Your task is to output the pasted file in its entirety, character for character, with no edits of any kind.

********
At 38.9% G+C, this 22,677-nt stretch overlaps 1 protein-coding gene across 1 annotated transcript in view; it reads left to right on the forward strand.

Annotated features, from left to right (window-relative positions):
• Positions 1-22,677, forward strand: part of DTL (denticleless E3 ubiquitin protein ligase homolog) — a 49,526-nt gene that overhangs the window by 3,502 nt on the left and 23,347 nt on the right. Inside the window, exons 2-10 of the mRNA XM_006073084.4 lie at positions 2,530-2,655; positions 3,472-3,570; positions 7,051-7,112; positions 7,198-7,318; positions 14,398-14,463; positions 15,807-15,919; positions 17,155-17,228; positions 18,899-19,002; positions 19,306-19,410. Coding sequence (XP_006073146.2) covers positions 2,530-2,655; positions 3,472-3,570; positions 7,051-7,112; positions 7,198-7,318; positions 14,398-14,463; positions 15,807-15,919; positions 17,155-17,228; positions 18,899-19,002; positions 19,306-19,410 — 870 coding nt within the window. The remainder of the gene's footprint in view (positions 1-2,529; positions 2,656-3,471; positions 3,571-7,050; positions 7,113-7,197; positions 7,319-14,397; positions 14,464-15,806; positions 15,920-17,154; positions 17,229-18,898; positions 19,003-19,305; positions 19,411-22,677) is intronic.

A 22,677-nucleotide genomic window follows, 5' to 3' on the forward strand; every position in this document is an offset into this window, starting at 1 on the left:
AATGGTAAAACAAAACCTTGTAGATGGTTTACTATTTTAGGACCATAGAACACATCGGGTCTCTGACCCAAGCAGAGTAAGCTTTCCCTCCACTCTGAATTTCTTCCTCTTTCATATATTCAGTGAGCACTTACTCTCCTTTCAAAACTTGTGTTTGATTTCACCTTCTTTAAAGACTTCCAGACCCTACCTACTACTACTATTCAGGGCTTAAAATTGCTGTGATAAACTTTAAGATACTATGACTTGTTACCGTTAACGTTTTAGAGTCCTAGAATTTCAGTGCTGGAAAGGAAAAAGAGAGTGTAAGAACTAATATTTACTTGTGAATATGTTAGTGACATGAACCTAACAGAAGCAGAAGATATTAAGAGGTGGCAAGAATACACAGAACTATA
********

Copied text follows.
At 38.9% G+C, this 22,677-nt stretch overlaps 1 protein-coding gene across 1 annotated transcript in view; it reads left to right on the forward strand.

Annotated features, from left to right (window-relative positions):
• Positions 1-22,677, forward strand: part of DTL (denticleless E3 ubiquitin protein ligase homolog) — a 49,526-nt gene that overhangs the window by 3,502 nt on the left and 23,347 nt on the right. Inside the window, exons 2-10 of the mRNA XM_006073084.4 lie at positions 2,530-2,655; positions 3,472-3,570; positions 7,051-7,112; positions 7,198-7,318; positions 14,398-14,463; positions 15,807-15,919; positions 17,155-17,228; positions 18,899-19,002; positions 19,306-19,410. Coding sequence (XP_006073146.2) covers positions 2,530-2,655; positions 3,472-3,570; positions 7,051-7,112; positions 7,198-7,318; positions 14,398-14,463; positions 15,807-15,919; positions 17,155-17,228; positions 18,899-19,002; positions 19,306-19,410 — 870 coding nt within the window. The remainder of the gene's footprint in view (positions 1-2,529; positions 2,656-3,471; positions 3,571-7,050; positions 7,113-7,197; positions 7,319-14,397; positions 14,464-15,806; positions 15,920-17,154; positions 17,229-18,898; positions 19,003-19,305; positions 19,411-22,677) is intronic.

A 22,677-nucleotide genomic window follows, 5' to 3' on the forward strand; every position in this document is an offset into this window, starting at 1 on the left:
AATGGTAAAACAAAACCTTGTAGATGGTTTACTATTTTAGGACCATAGAACACATCGGGTCTCTGACCCAAGCAGAGTAAGCTTTCCCTCCACTCTGAATTTCTTCCTCTTTCATATATTCAGTGAGCACTTACTCTCCTTTCAAAACTTGTGTTTGATTTCACCTTCTTTAAAGACTTCCAGACCCTACCTACTACTACTATTCAGGGCTTAAAATTGCTGTGATAAACTTTAAGATACTATGACTTGTTACCGTTAACGTTTTAGAGTCCTAGAATTTCAGTGCTGGAAAGGAAAAAGAGAGTGTAAGAACTAATATTTACTTGTGAATATGTTAGTGACATGAACCTAACAGAAGCAGAAGATATTAAGAGGTGGCAAGAATACACAGAACTATA